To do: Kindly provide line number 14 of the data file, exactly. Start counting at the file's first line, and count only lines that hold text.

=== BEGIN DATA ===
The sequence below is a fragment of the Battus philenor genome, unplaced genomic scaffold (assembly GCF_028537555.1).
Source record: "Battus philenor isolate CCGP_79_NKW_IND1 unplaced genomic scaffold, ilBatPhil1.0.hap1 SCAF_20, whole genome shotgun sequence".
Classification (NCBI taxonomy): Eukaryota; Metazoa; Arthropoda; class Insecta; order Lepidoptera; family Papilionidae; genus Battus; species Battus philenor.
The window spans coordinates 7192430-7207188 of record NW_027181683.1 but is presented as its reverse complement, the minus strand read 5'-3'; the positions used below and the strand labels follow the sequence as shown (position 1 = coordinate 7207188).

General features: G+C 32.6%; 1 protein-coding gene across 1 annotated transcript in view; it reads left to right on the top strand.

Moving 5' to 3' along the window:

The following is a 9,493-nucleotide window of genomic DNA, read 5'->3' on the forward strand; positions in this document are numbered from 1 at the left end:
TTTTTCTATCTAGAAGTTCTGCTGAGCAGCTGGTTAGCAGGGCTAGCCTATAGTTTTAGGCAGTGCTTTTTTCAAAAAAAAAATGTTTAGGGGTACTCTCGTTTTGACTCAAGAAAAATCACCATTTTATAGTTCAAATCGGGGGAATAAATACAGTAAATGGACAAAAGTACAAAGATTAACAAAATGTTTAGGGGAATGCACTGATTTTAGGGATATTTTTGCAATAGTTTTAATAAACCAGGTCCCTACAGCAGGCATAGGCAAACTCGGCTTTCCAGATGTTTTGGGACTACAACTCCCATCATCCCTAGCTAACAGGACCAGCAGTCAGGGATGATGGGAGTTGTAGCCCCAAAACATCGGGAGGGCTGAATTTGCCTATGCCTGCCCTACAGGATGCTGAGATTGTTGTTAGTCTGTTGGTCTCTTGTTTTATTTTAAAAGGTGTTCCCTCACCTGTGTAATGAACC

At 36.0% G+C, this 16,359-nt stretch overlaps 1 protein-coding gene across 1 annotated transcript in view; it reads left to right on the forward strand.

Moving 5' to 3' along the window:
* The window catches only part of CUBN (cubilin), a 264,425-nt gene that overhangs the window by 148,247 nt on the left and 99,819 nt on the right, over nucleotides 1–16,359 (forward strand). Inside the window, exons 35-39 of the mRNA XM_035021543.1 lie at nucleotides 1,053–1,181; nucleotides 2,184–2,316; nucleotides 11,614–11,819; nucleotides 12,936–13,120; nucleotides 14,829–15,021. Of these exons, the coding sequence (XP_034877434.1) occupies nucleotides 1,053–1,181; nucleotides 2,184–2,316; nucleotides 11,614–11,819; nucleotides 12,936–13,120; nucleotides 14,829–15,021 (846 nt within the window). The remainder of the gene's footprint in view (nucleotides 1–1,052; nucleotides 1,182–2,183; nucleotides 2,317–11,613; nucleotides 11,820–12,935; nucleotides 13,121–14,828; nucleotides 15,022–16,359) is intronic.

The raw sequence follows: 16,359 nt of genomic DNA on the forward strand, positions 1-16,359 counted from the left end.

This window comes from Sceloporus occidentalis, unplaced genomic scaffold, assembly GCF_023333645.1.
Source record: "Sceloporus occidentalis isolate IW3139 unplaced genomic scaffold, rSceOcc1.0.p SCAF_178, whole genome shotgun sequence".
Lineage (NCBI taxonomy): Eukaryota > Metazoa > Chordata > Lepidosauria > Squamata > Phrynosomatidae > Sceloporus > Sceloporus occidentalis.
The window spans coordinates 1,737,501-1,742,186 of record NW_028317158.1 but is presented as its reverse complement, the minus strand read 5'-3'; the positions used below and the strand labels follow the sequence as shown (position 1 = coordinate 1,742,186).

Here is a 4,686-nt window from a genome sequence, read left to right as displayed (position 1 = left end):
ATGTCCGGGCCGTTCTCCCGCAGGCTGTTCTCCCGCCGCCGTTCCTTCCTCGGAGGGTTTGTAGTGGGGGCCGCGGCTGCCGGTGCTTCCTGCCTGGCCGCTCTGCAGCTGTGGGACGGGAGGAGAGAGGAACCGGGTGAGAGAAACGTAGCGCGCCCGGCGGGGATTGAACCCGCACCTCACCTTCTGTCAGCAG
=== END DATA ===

Source record: "Sceloporus occidentalis isolate IW3139 unplaced genomic scaffold, rSceOcc1.0.p SCAF_178, whole genome shotgun sequence".